> One last thing: if these five recordsets all have active connections, I
hope
> you don't expect to open many more connections to the same database.

> Good luck with your development effort.

Thu, 09 Sep 2004 22:39:49 GMT
Newbie: Calculations using Currency

Quote:
> HI George,
> Thanks for your most interesting post.  Being a Newbie I do appreciate
your
> suggestions.  It gives me alot to think of in terms of organizing my code.

> Is there a limit to the amount of tables you can have within a database?
> Is there a limit on the number of tables you can have open and or active
at
> one tim?  How about the number of databases open at one time?

I'm delighted if you have found some value in my comments.  In my opinion,
the issues that you are asking questions about are the ones that distinguish
a programmer with a professional level of expertise and an amateur.

I have a few recommendations concerning database access for business apps:

1. Use nothing but ADO for your data access.  Sometime in the near future, I
will also recommend that you don't write any ADO code that you don't also
test on .net, but I have yet to encounter it in the production environment.

2. Always use DSN-less connnections.  Search MSDN for more info.

3. Get your DSN connection strings from the registry or a database.  Doing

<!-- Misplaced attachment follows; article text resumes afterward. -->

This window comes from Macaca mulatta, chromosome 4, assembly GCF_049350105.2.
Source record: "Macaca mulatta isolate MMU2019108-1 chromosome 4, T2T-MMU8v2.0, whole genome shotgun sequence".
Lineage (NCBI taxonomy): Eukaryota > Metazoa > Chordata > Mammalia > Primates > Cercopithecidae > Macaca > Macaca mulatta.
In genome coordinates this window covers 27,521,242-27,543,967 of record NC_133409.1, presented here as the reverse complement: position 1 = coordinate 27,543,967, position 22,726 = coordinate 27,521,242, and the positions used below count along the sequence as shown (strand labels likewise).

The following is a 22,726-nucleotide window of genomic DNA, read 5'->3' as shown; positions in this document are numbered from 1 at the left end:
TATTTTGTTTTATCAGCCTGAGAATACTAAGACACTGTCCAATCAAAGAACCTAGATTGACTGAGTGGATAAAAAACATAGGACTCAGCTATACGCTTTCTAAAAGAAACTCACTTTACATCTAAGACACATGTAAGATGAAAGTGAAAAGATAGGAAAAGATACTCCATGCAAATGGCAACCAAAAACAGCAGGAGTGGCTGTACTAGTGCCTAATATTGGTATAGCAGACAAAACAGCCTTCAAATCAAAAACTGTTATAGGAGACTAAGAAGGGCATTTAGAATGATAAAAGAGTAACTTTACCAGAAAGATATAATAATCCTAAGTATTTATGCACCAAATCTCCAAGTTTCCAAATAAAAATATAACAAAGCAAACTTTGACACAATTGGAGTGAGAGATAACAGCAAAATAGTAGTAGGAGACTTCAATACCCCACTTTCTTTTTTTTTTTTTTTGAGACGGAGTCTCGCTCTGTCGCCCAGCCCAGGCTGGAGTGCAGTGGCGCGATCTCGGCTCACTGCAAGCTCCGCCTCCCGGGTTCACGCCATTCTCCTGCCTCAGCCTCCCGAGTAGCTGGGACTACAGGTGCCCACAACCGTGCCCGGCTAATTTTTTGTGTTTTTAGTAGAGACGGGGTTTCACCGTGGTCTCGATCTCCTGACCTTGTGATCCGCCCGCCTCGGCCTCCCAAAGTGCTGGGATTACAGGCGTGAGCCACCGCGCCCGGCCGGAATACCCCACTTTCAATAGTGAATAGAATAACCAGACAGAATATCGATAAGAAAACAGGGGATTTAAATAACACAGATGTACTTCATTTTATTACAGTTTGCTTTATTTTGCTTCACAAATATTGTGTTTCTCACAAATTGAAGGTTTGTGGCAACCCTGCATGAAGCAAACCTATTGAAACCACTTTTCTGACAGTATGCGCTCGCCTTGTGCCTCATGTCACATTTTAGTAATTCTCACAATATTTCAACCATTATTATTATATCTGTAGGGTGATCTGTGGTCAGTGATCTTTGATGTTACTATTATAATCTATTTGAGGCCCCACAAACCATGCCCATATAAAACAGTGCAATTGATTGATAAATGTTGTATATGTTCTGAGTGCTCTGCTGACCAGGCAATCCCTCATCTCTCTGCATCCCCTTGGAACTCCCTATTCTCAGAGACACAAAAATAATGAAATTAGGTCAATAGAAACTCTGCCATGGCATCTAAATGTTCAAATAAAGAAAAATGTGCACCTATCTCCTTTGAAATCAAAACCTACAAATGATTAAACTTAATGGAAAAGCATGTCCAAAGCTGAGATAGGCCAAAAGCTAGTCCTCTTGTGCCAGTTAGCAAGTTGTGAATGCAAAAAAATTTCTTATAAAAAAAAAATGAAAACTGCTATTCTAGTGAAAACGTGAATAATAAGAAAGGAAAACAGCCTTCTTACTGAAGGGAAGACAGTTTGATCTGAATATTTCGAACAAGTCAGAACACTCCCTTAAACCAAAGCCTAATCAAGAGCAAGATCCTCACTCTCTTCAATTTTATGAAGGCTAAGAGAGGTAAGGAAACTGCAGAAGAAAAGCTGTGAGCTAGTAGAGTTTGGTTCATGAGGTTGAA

this last will be tricky, because you will have to have a database
connection in order to get your connection strings, if you see what I mean.
Improve your production DBIO code continuously and focus on robustness.

4. Get the MSPress book  Programming Distributed Applications with COM+ and
Microsoft Visual Basic6.0, read it and understand the issues that it
presents.  Specifically, learn about the performance issues regarding
database connections.  Hint: Most SQL Server installations you encounter
will have 5 connection licenses.  If you open persistent database
connections, and you want to have six users, you are screwed.  If you open
six connections in the same app, you are screwed six times over.  Also, my
advice is *do not use Access for production applications*.

5. Learn how to package all of your DBIO up in classes, or even better, in
activex dlls.  This will encapsulate it and hide it from the presentation
layer.  This will save you a ton of time in future development.

6. Make sure you are using a change control tool for all of your
development.  In a MS environment, the best tool to use is VSS.  Put
everything you do, no matter how small, in it.

As for your questions about the limits of database characteristics, I am
sure you can find the answers in the doco, but I myself have no idea.  In my
opinion, if you are developing a business app and you are getting anywhere
close to the limits of anything in VB or the data layer, then you have made
a design mistake somewhere.

Good luck with your development effort.

Sat, 11 Sep 2004 12:34:49 GMT